In the post about the raw mode for the WCF Web programming model, I showed how to use a content-type mapper to tell WCF to treat all incoming requests as “raw” requests, so we could map any content, including those supported by the formatter, to a Stream parameter. This is done at the encoder level, so all operations in the contract basically share the same raw mode. But if you want to mix / match operations with “normal” parameters with operations with a stream parameter, then it becomes a problem, like in the contract below. If we don’t use a content-type mapper, requests with JSON or XML content cannot reach the Upload operation; if we do use one (to map incoming requests to raw), requests of that same content-type cannot be made to the Add operation.
One possible solution for this is to split the contract in two (and have them as interfaces), have the service implement both interfaces and have two endpoints. This works, but it has the drawback of splitting the URI space between the two contracts, since two endpoints cannot share the same address.
But it’s possible to implement that behavior as well, with a formatter which a trick that will use another encoder to read the input in the format required by the “typed” operations, and we’ll be able to tag the operations for which we can opt-out of the raw format:
The NonRawAttribute class is simply an empty attribute class which implements IOperationBehavior, so I’ll skip it here. The interesting part happens at a new formatter which we’ll implement to do the conversion, and is shown below. When deserializing the request, if the operation with which the formatter is associated it is tagged with the [NonRaw] attribute, we’ll write the message back, and then read with the encoder – which does not have any content-type mapper set. That will create a message tagged with the format corresponding to the request’s Content-Type header, which is what we need for the “typed” operations. There is a big drawback of this process, though – there will be a performance hit (both for execution time and memory usage) for those [NonRaw] operations, since there will be an additional encoding / decoding of the message done in the formatter. For small requests this should not be significant, though.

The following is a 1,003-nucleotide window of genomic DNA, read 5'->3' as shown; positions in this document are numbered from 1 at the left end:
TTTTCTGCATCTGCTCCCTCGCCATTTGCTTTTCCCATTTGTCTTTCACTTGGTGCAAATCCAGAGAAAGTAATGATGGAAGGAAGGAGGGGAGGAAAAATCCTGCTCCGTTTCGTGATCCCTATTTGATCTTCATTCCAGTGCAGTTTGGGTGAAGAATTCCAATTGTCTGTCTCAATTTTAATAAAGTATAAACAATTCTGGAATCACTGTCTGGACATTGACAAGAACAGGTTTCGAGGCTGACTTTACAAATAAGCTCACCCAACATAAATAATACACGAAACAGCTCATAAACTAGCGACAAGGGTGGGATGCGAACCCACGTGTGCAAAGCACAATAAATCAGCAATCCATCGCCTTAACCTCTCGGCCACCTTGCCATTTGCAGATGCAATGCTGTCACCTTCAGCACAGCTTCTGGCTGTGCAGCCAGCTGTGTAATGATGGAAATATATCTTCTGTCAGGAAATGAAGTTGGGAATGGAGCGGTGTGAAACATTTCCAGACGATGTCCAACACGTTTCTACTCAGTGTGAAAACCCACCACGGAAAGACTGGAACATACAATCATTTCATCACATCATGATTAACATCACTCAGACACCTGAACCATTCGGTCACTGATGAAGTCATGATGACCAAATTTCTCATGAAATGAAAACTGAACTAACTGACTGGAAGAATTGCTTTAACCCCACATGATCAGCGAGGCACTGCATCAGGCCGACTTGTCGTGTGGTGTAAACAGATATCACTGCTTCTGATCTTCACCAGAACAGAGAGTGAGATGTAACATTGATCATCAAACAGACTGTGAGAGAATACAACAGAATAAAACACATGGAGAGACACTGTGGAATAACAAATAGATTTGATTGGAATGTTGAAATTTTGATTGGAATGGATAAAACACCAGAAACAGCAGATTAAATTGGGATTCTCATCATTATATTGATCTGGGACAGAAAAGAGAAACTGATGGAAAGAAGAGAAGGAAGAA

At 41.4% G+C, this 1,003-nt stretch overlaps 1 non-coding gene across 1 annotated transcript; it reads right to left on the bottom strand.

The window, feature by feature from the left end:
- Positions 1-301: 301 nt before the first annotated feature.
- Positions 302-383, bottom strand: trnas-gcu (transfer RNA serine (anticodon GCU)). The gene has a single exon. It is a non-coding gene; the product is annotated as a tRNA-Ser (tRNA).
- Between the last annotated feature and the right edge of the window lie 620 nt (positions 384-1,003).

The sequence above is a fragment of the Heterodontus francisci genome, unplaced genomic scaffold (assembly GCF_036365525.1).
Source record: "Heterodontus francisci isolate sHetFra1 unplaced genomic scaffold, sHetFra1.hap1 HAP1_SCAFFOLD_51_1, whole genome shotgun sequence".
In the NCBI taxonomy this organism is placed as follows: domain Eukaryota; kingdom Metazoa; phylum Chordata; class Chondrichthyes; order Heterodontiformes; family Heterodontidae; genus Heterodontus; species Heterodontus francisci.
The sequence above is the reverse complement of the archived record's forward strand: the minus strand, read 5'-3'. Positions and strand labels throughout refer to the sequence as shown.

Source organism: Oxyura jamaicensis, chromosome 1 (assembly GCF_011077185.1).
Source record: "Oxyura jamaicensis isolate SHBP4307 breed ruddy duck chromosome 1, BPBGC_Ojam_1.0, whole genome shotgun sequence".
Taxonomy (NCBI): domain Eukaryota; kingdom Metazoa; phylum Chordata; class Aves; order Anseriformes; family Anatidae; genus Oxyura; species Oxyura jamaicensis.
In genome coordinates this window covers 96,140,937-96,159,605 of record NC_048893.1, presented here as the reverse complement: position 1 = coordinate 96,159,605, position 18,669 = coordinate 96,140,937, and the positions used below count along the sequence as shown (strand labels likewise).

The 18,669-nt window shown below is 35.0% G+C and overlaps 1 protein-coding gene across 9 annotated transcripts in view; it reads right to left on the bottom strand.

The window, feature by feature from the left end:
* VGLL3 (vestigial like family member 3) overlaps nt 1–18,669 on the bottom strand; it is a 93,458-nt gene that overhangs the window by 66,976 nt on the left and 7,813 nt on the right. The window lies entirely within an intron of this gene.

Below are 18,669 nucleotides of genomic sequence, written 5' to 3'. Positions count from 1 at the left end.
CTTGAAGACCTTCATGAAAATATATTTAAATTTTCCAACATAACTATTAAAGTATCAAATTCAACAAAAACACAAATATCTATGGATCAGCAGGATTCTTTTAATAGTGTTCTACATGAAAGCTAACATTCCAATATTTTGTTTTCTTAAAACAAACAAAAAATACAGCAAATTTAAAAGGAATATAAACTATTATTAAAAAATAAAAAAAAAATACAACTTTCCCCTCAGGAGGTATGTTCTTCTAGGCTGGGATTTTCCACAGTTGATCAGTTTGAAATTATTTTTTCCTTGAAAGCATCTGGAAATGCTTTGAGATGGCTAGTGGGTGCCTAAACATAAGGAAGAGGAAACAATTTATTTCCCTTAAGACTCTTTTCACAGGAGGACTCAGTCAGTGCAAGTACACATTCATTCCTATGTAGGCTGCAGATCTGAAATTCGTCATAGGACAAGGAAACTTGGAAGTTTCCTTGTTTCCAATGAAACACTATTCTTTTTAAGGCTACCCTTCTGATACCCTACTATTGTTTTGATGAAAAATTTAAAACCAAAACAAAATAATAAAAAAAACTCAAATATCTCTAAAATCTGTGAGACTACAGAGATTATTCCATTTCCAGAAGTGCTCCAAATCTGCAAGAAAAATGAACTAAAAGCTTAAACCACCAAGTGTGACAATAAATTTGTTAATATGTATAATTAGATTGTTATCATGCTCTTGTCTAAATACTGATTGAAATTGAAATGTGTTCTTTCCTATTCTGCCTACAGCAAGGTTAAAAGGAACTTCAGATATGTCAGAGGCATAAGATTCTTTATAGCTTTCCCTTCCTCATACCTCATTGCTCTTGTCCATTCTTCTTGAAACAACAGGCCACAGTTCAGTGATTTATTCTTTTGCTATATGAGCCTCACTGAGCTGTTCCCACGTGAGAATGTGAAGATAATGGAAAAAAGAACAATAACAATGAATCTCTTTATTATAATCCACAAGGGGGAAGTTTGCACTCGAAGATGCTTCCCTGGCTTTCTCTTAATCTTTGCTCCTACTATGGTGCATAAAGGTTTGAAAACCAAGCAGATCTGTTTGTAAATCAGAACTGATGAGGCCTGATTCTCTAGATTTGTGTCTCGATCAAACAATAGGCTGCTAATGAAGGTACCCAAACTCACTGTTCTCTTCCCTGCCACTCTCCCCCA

We also need to set this formatter, and the easiest way is to create a class derived from WebHttpBehavior for that.
We can now test this code. Notice that we’re sending typed (JSON) request to the Add operation, and both typed (JSON) and untyped (text) to the stream operation.
And that’s it. The full code for this post can be found in GitHub at https://github.com/carlosfigueira/WCFSamples/tree/master/MessageFormatter/PerOperationContentTypeMapper.